This pretty cover is not some disguise for a book that’s no good. The book inside is just as wonderful as it is on the outside. It’s sci-fi and has multiple settings in different versions of the world. This is pretty much the best YA book about parallel universes that I’ve ever read. It’s kind of like Unremembered and Unforgotten by Jessica Brody, except, instead of time travel, it’s parallel worlds.

It starts out with Marguerite in London, which seems to be futuristic. Marguerite is from a world almost just like ours, and from California. Apparently she’s living in London in this other universe and has a British accent. Marguerite paints portraits in her universe, but in this world there no art supplies in her apartment. Theo is in Boston and has to travel to her. They are tracking down Paul who may have killed Marguerite’s father back in their world. Claudia Gray really knows how to write love interests and heroines. I loved Bianca, Lucas and Balthazar, but now I get to love Marguerite, Theo and Paul. Theo is somewhat cocky and funny, while Paul in kind of intense and hard to understand. Both are very smart guys.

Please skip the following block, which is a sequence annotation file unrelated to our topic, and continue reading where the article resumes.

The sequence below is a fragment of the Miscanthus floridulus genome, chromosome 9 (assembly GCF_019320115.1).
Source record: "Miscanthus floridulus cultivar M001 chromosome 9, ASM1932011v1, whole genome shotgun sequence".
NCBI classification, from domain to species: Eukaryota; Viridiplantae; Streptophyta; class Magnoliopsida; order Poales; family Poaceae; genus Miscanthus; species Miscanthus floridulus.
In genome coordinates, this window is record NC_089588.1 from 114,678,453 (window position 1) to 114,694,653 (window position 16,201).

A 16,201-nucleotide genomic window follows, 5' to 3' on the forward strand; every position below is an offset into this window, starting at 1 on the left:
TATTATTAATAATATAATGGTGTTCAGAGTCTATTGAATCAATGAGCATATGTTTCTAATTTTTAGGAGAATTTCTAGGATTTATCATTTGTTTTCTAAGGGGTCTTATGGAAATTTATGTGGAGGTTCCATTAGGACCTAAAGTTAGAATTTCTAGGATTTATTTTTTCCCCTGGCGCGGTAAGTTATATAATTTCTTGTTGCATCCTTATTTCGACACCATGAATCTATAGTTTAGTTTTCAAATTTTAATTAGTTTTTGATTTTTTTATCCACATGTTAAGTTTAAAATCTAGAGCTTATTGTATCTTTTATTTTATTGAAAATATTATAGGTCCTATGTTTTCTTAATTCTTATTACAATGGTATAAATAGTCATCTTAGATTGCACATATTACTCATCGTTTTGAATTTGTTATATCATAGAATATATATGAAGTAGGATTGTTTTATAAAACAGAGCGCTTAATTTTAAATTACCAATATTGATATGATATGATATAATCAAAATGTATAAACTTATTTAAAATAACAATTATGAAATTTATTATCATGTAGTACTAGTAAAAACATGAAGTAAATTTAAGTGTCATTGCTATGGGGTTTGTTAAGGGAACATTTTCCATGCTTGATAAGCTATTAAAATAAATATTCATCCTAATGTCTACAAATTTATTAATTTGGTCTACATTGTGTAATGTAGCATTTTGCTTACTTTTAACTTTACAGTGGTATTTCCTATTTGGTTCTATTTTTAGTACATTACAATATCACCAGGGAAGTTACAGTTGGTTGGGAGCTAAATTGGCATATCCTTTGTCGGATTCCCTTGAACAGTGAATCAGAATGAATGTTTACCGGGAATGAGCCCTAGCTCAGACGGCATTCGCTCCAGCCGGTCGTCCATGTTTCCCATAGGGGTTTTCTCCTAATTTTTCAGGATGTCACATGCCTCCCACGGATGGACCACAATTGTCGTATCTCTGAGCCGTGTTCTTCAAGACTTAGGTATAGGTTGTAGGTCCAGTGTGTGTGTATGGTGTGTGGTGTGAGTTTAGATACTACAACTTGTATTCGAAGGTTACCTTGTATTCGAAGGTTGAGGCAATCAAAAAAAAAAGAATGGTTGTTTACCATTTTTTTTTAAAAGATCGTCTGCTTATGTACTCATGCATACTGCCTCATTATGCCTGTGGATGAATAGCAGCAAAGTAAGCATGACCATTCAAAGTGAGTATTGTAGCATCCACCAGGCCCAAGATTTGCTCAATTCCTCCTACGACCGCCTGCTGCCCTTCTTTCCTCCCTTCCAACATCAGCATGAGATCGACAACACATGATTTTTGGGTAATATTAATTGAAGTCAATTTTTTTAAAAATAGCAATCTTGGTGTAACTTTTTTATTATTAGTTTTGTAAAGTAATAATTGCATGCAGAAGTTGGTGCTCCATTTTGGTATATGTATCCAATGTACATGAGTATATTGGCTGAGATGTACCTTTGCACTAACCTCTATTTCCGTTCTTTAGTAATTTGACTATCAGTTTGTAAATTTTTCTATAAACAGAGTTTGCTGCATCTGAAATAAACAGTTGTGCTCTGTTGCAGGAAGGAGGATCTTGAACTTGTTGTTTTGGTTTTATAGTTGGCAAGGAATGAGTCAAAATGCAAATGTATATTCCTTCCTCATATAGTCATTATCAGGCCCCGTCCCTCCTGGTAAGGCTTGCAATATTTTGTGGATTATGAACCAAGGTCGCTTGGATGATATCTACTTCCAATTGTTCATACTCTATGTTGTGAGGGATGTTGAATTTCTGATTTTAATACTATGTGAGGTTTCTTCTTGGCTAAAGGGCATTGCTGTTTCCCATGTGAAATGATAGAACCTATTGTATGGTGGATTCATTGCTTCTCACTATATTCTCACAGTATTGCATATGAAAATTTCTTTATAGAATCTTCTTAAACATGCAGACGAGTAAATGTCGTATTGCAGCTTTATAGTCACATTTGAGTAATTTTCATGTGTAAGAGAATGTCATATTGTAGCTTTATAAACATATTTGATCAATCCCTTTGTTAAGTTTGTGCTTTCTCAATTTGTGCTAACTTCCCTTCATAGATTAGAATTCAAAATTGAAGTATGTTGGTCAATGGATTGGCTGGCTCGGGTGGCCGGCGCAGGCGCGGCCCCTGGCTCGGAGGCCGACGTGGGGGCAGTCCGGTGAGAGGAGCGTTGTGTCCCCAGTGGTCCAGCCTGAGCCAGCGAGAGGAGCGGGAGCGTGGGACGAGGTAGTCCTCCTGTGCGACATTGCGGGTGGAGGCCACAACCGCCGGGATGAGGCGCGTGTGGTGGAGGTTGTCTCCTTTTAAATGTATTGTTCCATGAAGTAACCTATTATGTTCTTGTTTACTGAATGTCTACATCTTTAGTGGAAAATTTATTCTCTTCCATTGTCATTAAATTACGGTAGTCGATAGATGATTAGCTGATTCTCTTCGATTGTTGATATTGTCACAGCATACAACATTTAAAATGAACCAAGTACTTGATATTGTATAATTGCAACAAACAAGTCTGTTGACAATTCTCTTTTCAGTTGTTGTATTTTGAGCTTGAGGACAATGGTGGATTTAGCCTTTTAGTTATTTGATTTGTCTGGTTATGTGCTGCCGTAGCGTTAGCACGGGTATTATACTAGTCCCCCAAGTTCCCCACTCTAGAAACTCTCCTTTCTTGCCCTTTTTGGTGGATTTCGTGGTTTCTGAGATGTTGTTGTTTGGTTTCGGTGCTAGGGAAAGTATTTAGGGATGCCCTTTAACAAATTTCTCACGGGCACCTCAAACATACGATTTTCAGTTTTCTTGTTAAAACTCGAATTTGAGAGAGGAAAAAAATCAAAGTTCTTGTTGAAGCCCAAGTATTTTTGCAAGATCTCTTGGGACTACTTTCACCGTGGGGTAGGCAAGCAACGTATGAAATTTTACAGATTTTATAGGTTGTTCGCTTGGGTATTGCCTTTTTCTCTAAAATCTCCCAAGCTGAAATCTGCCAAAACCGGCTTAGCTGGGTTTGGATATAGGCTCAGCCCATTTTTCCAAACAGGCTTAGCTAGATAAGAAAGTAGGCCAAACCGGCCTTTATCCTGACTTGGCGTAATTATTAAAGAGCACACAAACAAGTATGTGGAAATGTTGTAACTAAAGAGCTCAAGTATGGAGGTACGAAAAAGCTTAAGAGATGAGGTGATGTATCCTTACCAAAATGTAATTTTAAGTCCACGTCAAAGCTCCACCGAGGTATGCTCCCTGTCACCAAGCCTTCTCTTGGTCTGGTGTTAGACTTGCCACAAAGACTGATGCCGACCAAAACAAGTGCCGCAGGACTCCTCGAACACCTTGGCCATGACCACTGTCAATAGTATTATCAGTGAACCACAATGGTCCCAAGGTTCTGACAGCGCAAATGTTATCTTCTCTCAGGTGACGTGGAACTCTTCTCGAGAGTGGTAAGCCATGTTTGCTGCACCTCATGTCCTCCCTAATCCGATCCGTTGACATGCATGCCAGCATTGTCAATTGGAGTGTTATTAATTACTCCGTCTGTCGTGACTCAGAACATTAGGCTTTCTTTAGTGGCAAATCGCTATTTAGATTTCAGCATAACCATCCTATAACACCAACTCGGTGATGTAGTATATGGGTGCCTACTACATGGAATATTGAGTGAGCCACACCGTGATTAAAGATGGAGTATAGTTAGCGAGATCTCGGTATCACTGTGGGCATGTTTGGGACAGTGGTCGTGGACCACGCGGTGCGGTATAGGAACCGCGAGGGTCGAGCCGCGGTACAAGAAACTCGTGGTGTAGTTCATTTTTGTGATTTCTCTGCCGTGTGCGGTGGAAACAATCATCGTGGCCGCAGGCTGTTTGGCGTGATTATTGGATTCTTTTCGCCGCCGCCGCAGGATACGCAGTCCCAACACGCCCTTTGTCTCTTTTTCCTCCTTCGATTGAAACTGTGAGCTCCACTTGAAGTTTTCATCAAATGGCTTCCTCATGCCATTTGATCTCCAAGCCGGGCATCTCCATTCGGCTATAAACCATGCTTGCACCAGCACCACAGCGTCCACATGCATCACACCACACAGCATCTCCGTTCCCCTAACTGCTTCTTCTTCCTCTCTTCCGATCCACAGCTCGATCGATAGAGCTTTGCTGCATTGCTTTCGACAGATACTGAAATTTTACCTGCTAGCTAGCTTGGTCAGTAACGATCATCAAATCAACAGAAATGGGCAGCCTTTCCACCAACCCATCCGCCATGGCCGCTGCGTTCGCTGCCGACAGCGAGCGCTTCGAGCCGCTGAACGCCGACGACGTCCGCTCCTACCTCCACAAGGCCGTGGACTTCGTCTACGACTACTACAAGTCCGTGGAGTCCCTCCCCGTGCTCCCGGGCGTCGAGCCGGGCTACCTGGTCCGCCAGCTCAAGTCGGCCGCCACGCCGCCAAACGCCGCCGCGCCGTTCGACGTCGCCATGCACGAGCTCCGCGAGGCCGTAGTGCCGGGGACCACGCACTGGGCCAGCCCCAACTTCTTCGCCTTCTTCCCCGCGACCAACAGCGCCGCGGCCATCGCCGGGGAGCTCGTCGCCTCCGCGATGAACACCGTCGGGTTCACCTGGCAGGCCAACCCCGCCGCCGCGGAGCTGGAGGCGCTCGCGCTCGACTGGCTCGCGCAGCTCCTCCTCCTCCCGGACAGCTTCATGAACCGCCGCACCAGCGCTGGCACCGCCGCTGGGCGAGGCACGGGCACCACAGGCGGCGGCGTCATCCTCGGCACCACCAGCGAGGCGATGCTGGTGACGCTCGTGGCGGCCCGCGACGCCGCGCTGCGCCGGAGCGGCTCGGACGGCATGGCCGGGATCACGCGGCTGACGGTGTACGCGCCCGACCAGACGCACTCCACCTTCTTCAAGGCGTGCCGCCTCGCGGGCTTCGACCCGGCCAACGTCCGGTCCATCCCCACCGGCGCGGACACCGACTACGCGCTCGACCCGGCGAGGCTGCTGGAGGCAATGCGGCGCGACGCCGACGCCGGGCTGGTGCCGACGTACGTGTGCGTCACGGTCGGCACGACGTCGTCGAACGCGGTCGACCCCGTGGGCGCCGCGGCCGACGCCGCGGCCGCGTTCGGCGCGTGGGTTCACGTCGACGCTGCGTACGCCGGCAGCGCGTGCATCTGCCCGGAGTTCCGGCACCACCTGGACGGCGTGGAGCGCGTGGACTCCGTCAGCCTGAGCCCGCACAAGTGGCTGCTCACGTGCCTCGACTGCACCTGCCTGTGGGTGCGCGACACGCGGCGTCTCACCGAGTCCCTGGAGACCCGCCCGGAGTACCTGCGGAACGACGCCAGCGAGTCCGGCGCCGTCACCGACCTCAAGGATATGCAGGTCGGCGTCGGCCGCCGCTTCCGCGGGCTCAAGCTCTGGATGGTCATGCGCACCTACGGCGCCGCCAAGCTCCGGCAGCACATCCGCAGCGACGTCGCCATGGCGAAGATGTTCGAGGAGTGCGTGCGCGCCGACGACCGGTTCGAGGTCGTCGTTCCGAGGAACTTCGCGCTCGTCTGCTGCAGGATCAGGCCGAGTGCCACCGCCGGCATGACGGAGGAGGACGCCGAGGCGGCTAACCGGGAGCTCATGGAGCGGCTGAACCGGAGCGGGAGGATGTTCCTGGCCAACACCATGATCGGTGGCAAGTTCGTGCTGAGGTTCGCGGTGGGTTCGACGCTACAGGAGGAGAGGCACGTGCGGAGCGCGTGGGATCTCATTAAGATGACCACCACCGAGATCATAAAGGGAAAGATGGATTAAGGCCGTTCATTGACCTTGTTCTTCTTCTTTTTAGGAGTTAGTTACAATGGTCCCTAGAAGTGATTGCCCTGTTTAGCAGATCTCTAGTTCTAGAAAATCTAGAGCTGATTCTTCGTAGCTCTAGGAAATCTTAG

Later on in the book Marguerite is in a universe in which she’s a Grand Duchess of Russia (her mom is descended from Russian nobility). This world it’s less advanced and like the early 1900s instead of 2014. I really enjoyed the Russian setting. It reminded me of The Gathering Storm by Robin Bridges. St. Petersburg, Russia at Christmastime is a perfect setting for this time of year. I’m not a fan of historical fiction, but this part of the book feel more fantastical that historical.

This book is very complex and entertaining. I really enjoyed it and can’t wait for more. I recommend it to those who enjoyed: Parallel by Lauren Miller, Tandem by Anna Jarzeb, 3:59 by Gretchen McNeil, The False Memory Series by Dan Krokos, Unraveling and Unbreakable by Elizabeth Norris, Unremembered and Unforgotten by Jessica Brody, and other parallel universe book, and The Gathering Storm by Robin Bridges, which is set in Russia.

Cover Art Review: I love the use of watercolor texture and the city skylines. This is my favorite cover of the year and even won a cover love award on EpicReads. It’s so gorgeous that I wanted to buy it so bad, but I didn’t because I had already got it from the library. It’s just the most enticing cover ever.